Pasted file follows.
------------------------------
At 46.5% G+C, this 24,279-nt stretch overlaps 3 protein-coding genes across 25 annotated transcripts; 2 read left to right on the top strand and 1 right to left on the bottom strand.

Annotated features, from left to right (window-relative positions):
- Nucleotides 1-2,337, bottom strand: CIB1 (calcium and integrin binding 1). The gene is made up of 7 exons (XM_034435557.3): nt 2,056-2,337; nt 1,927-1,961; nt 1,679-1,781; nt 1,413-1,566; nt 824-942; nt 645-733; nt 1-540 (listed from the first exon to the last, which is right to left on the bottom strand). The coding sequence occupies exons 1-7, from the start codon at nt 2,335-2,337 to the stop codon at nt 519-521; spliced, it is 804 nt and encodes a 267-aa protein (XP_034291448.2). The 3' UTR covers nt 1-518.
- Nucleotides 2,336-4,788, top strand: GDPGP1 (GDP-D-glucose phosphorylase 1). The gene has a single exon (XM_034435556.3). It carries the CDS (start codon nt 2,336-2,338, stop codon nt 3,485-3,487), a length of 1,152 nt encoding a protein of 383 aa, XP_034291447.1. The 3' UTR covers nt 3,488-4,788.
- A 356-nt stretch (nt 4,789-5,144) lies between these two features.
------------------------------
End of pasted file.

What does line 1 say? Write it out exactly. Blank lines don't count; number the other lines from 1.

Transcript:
At 46.5% G+C, this 24,279-nt stretch overlaps 3 protein-coding genes across 25 annotated transcripts; 2 read left to right on the top strand and 1 right to left on the bottom strand.